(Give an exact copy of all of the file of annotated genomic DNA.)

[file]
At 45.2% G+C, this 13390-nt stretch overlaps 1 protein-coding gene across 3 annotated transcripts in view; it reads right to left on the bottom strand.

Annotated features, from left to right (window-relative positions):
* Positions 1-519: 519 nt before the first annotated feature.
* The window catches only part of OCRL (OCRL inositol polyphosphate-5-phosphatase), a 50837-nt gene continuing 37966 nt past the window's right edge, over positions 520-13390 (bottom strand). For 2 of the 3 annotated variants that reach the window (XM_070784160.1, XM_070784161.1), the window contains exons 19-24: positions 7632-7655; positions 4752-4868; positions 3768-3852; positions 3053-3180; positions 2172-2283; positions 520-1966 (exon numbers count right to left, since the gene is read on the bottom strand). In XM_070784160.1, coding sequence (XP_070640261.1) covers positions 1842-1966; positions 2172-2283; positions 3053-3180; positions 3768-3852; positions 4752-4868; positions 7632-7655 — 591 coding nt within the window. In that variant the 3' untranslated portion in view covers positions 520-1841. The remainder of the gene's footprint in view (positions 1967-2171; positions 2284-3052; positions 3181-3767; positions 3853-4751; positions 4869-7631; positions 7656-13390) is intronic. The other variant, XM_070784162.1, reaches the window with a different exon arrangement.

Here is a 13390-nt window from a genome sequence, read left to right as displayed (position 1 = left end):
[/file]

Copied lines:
At 45.2% G+C, this 13390-nt stretch overlaps 1 protein-coding gene across 3 annotated transcripts in view; it reads right to left on the bottom strand.

Annotated features, from left to right (window-relative positions):
* Positions 1-519: 519 nt before the first annotated feature.
* The window catches only part of OCRL (OCRL inositol polyphosphate-5-phosphatase), a 50837-nt gene continuing 37966 nt past the window's right edge, over positions 520-13390 (bottom strand). For 2 of the 3 annotated variants that reach the window (XM_070784160.1, XM_070784161.1), the window contains exons 19-24: positions 7632-7655; positions 4752-4868; positions 3768-3852; positions 3053-3180; positions 2172-2283; positions 520-1966 (exon numbers count right to left, since the gene is read on the bottom strand). In XM_070784160.1, coding sequence (XP_070640261.1) covers positions 1842-1966; positions 2172-2283; positions 3053-3180; positions 3768-3852; positions 4752-4868; positions 7632-7655 — 591 coding nt within the window. In that variant the 3' untranslated portion in view covers positions 520-1841. The remainder of the gene's footprint in view (positions 1967-2171; positions 2284-3052; positions 3181-3767; positions 3853-4751; positions 4869-7631; positions 7656-13390) is intronic. The other variant, XM_070784162.1, reaches the window with a different exon arrangement.

Here is a 13390-nt window from a genome sequence, read left to right as displayed (position 1 = left end):